I understand the value to teachers of not having to spend time grading homework, but when I have a class where (math or science problem) homework is administered via a third party online service where you have to type in answers, I often spend at least as much time wrestling with the software than I spend actually completing the homework. So like, 2 hours of homework is actually 4 hours, where half that time isn’t actually about studying. It increases the likelihood that I am going to search online for help with a problem as soon as it starts to look complicated, rather than puzzle over it for a while and experiment (good for learning!), like I would do if I actually had all 4 of those hours available for doing homework.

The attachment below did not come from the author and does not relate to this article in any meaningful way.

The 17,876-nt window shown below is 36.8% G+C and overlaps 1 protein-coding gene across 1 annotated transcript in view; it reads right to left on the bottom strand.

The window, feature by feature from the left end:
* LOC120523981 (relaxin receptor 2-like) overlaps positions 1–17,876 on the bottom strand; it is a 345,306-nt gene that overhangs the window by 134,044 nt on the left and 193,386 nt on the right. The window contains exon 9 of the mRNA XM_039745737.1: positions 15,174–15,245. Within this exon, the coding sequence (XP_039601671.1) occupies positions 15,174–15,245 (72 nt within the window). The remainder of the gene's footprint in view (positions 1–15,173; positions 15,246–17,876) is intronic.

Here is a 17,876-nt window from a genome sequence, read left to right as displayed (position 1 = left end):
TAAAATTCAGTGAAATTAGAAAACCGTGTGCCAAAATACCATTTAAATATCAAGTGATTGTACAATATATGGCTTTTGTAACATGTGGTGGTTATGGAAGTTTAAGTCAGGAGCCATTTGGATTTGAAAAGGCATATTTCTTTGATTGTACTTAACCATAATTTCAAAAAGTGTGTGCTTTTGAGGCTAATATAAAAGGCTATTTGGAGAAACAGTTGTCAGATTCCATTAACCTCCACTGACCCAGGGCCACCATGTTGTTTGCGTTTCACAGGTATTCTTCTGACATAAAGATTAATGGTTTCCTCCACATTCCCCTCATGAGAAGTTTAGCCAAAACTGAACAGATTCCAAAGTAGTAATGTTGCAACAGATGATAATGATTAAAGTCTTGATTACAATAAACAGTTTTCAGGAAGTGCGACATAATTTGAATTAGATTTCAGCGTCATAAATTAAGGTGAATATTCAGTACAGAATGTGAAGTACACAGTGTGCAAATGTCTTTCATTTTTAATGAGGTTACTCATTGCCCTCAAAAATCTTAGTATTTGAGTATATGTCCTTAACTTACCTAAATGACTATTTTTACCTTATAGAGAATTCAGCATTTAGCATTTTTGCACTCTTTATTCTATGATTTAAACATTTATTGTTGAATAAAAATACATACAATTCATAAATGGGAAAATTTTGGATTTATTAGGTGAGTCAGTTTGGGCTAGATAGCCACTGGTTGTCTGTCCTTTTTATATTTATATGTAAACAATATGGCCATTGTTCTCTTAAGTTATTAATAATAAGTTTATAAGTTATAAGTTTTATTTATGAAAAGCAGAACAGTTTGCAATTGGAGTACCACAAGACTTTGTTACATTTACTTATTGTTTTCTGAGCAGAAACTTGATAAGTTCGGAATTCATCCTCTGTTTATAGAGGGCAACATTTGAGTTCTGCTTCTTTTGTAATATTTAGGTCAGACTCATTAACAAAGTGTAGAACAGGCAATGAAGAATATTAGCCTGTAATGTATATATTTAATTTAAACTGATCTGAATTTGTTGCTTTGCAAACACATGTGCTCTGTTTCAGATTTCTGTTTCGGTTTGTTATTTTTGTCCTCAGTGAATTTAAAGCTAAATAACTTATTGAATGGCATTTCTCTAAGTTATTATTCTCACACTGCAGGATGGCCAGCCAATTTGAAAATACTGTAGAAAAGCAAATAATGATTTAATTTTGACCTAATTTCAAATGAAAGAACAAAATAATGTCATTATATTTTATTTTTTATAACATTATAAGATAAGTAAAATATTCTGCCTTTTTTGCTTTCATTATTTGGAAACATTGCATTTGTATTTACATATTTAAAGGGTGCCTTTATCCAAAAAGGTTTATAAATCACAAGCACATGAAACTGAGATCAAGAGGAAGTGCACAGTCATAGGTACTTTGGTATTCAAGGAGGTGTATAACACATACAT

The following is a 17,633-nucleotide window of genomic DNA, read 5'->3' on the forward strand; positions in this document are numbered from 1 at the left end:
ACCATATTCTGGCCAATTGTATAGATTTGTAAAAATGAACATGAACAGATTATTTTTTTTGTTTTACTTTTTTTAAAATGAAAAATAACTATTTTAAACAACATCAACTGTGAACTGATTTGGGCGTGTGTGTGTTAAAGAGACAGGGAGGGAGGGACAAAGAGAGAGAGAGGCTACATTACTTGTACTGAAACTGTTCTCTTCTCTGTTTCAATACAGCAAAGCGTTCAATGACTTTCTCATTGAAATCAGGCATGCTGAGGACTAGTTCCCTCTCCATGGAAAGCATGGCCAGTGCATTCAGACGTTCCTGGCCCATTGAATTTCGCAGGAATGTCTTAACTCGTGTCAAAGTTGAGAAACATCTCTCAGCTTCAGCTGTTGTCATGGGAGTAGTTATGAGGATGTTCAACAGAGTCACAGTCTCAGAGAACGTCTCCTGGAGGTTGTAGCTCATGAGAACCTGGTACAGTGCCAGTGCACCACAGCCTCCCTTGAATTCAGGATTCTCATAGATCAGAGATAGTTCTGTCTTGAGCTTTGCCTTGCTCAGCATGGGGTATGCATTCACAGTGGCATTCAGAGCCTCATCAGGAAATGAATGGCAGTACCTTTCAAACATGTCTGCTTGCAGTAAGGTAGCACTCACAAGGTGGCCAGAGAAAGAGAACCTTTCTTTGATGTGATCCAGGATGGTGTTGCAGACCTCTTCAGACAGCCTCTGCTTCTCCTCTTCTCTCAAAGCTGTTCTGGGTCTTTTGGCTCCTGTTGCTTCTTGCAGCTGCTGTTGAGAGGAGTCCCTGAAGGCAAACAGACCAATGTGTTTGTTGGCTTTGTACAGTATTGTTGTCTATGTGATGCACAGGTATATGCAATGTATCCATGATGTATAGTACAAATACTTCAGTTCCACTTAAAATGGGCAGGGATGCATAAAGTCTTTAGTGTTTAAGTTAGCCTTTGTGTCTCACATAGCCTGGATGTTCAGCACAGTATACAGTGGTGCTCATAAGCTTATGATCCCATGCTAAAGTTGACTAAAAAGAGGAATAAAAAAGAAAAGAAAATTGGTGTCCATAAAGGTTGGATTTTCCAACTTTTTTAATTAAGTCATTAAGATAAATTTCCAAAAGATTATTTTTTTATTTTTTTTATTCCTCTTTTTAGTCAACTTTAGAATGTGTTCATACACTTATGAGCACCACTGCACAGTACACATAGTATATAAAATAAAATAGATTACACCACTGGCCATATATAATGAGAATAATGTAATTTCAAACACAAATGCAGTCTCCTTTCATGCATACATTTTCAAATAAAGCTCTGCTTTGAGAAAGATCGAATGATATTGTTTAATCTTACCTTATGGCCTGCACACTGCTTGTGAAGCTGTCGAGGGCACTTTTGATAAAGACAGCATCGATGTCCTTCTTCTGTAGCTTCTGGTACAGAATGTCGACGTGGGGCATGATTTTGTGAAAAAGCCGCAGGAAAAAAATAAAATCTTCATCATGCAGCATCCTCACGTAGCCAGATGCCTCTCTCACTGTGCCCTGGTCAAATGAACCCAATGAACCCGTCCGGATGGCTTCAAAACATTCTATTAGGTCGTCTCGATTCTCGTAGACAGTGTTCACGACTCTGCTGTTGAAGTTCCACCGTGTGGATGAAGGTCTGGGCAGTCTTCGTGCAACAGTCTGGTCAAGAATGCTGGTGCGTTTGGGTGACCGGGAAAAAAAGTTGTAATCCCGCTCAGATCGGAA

I can’t speak strongly enough for what so many teachers have done over the ages: assign a selection of problems from the book whose answers are listed at the back, then give a checkmark or whatever to students if they at least make an attempt at a majority of the problems. The teacher doesn’t have to evaluate if the student is doing things right: that’s up to the student to ask for help if they are getting answers that don’t match the book. For classes where the homework counts for like 10% of the grade, this isn’t unreasonable and takes a minimal amount of time for the teacher: for an unreasonably large 40 student class in which all of the students actually turned something in, this should take no more than 10 minutes. Alphabetize the stack, then go through the gradebook and add a mark for each one that looks like work was done.
And it means the student isn’t stuck shelling out for the cost of this routinely crappy online service.